These scenarios are, as they say, altered to protect the innocent and, hopefully, less and less organisations find their experience locked at the negative extreme but many do still struggle to find the balance which will allow them to deal with day to day business and to fulfil the expectations of all concerned.

Boards are valuable, the individuals who step up to occupy their seats are incredibly important resources for any organisation and we welcome them with gratitude.  However, even the best of them cannot function at full capacity if an organisation’s governance arrangements hamper or hinder or, at best, do not support their activities and their peaceful coexistence with the organisation’s management team.

In these challenging times organisations have an increasing need to continuously improve their working practices, to examine and re-examine how and why they do things.  ‘Working smarter’ is an ugly phrase but it does hold the ring of truth.  Organisations not only need to function optimally they must also be nimble and flexible at times, able to make decisions because they are confident in their internal knowledge and capability.  They also need to be honest enough to know when it is time to take stock and check whether they meet current good practice.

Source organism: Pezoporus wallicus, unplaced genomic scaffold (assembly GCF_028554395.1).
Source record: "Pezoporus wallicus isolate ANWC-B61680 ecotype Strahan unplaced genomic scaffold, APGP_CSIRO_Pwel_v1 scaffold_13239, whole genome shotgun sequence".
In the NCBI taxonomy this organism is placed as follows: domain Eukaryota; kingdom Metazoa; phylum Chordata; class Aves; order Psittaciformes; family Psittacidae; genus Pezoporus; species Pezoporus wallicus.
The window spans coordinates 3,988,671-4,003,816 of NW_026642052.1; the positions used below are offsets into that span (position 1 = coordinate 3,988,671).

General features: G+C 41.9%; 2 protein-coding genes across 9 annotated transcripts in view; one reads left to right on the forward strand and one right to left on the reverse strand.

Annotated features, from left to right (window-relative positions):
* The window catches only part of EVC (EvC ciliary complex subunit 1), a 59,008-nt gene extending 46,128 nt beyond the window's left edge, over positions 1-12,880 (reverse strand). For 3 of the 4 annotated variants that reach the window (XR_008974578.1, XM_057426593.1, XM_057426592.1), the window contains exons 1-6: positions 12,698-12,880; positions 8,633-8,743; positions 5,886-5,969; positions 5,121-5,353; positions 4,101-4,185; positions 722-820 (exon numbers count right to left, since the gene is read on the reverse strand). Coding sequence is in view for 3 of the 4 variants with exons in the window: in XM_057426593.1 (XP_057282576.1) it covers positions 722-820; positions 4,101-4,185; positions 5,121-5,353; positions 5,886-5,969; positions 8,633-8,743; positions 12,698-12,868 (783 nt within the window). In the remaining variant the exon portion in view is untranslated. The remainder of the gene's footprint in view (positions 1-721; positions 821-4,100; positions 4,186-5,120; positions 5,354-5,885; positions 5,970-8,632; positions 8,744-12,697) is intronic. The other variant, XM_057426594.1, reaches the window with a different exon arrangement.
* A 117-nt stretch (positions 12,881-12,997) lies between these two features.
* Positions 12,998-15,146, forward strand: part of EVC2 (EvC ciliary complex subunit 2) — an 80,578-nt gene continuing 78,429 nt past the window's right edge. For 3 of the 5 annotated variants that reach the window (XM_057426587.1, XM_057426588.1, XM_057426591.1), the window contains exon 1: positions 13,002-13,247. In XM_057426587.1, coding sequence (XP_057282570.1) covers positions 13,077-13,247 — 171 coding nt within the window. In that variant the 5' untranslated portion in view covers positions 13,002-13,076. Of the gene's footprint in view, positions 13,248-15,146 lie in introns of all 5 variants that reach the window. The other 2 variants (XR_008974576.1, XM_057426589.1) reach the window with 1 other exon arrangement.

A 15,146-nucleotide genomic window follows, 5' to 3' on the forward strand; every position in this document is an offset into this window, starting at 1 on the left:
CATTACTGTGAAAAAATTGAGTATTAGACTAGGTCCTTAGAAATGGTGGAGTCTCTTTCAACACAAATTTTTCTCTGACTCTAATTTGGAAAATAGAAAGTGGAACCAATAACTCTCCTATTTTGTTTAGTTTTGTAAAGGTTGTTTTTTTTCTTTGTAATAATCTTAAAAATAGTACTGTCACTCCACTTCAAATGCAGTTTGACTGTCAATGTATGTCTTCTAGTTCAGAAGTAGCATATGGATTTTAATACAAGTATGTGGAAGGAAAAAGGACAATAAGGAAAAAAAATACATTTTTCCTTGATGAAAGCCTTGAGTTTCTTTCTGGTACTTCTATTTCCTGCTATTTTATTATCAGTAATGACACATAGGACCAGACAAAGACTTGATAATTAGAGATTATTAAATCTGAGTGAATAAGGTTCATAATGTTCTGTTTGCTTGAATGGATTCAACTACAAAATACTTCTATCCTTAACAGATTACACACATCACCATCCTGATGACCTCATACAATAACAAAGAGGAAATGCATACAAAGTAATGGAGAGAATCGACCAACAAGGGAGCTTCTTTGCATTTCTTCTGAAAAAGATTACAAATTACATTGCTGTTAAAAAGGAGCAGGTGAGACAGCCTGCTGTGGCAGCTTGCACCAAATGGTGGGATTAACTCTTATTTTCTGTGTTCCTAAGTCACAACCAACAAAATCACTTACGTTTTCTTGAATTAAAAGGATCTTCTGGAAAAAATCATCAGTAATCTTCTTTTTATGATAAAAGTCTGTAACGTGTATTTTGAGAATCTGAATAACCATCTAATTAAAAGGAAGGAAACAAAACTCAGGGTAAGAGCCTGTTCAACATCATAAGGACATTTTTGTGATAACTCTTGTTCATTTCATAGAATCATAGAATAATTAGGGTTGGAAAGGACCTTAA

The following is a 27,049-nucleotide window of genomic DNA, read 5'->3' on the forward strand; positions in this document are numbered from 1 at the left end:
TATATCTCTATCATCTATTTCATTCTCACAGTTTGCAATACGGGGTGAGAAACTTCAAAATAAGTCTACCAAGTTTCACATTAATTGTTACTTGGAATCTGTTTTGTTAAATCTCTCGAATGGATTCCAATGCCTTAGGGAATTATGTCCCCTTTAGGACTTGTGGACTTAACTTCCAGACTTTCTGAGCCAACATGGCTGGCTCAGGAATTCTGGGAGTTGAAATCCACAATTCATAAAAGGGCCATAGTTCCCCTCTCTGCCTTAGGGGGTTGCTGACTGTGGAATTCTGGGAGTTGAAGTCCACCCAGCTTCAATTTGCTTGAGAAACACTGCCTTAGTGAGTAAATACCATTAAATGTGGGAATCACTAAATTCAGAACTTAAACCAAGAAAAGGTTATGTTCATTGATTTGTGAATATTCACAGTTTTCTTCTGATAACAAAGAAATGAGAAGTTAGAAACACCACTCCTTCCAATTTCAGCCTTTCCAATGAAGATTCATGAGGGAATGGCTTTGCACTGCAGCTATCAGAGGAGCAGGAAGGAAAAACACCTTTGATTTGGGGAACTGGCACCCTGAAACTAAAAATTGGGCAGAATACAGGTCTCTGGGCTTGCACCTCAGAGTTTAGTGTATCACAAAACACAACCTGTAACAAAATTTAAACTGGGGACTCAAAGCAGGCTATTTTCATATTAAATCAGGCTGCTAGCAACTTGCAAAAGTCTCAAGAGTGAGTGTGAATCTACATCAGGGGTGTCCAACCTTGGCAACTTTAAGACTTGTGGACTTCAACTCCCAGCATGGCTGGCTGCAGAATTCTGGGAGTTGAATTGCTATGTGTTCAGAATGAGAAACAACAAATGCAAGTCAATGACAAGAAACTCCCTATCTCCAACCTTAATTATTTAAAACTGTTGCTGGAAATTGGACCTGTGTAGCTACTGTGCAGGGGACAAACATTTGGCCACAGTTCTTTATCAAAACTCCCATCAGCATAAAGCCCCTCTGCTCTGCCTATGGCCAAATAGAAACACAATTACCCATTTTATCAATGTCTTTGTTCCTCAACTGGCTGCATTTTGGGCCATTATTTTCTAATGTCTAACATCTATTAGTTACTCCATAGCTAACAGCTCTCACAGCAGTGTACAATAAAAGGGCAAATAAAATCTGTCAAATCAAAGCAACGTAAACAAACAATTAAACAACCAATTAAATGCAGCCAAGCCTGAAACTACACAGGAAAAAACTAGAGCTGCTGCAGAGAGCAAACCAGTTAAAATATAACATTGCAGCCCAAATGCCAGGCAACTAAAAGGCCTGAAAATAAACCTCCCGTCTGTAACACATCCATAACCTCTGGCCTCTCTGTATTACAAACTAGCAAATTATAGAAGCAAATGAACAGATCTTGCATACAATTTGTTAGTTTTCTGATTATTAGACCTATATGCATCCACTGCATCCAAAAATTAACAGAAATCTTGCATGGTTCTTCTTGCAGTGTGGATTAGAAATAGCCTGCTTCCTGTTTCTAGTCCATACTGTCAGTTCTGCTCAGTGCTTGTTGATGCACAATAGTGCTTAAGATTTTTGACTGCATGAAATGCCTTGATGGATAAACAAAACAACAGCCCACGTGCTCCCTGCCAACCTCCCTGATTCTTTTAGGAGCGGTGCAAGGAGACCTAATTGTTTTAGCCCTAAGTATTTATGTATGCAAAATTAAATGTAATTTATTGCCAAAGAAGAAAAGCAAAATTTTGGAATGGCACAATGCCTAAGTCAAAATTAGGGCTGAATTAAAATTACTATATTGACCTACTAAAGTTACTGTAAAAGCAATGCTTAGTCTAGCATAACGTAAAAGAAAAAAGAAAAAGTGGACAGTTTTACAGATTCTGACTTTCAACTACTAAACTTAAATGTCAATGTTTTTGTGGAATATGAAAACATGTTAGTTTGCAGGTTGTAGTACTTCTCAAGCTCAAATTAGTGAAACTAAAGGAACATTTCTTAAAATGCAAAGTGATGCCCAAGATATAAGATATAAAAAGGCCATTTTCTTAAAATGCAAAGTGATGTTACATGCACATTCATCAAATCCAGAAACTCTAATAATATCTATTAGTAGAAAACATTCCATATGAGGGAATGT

One area which will effectively pre-determine the outcome of any meeting is the health and functionality of the relationship between the Board and the Senior Management Team.  That relationship depends on absolute clarity about the roles and responsibilities for each individual involved, for both the management team and Board members. Is this all about assumptions or do you have defined statements to which members sign up on a regular basis?

Whatever the current relationship between your management team and your Board it could well be wise to remind yourself that any organisation can be improved.  Is it perhaps time to re-examine your governance structures and take an objective look at the skills composition of your board.  Does it offer you the support and decision making capability that makes Chris so fortunate?